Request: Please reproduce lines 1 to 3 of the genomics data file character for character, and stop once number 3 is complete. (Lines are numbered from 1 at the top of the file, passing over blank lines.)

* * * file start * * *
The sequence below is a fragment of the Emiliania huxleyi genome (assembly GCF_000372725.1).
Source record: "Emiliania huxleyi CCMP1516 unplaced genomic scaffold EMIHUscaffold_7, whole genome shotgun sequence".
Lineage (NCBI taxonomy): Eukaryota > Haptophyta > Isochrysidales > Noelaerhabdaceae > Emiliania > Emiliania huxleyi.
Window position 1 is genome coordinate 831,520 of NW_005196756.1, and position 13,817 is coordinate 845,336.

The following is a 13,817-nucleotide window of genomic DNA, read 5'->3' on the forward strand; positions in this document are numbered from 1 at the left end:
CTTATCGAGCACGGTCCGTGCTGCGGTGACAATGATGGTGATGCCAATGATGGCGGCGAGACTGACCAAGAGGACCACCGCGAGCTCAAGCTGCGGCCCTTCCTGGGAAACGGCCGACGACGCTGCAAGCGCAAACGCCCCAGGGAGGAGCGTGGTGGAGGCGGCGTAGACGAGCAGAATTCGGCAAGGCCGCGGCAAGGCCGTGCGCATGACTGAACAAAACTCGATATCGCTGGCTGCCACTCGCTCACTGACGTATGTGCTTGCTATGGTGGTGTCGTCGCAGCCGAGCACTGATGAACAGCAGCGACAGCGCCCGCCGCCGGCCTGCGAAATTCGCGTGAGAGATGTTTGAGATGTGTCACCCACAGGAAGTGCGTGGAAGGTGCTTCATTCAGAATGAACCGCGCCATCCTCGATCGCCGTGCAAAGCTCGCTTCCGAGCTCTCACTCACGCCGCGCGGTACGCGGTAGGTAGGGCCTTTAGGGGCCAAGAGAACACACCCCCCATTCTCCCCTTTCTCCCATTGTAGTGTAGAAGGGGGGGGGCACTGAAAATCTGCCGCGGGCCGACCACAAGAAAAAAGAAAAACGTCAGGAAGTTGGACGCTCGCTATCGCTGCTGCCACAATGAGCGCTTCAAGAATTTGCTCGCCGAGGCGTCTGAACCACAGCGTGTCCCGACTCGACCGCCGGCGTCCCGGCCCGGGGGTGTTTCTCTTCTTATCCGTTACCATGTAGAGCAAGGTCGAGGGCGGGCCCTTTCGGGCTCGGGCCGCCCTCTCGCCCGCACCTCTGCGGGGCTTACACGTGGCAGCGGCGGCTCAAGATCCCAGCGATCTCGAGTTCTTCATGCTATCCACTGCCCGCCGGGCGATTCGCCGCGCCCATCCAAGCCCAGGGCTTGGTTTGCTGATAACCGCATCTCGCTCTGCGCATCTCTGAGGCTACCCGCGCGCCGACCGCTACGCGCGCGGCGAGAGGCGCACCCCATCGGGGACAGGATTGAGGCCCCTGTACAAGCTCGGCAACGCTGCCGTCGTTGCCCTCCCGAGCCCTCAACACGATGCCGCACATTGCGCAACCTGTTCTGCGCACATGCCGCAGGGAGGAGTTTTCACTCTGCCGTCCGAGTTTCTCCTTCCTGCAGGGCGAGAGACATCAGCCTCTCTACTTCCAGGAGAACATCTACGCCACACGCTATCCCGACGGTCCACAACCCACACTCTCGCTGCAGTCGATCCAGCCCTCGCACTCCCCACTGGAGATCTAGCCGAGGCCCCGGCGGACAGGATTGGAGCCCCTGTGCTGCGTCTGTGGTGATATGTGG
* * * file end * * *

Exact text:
The sequence below is a fragment of the Emiliania huxleyi genome (assembly GCF_000372725.1).
Source record: "Emiliania huxleyi CCMP1516 unplaced genomic scaffold EMIHUscaffold_7, whole genome shotgun sequence".
Lineage (NCBI taxonomy): Eukaryota > Haptophyta > Isochrysidales > Noelaerhabdaceae > Emiliania > Emiliania huxleyi.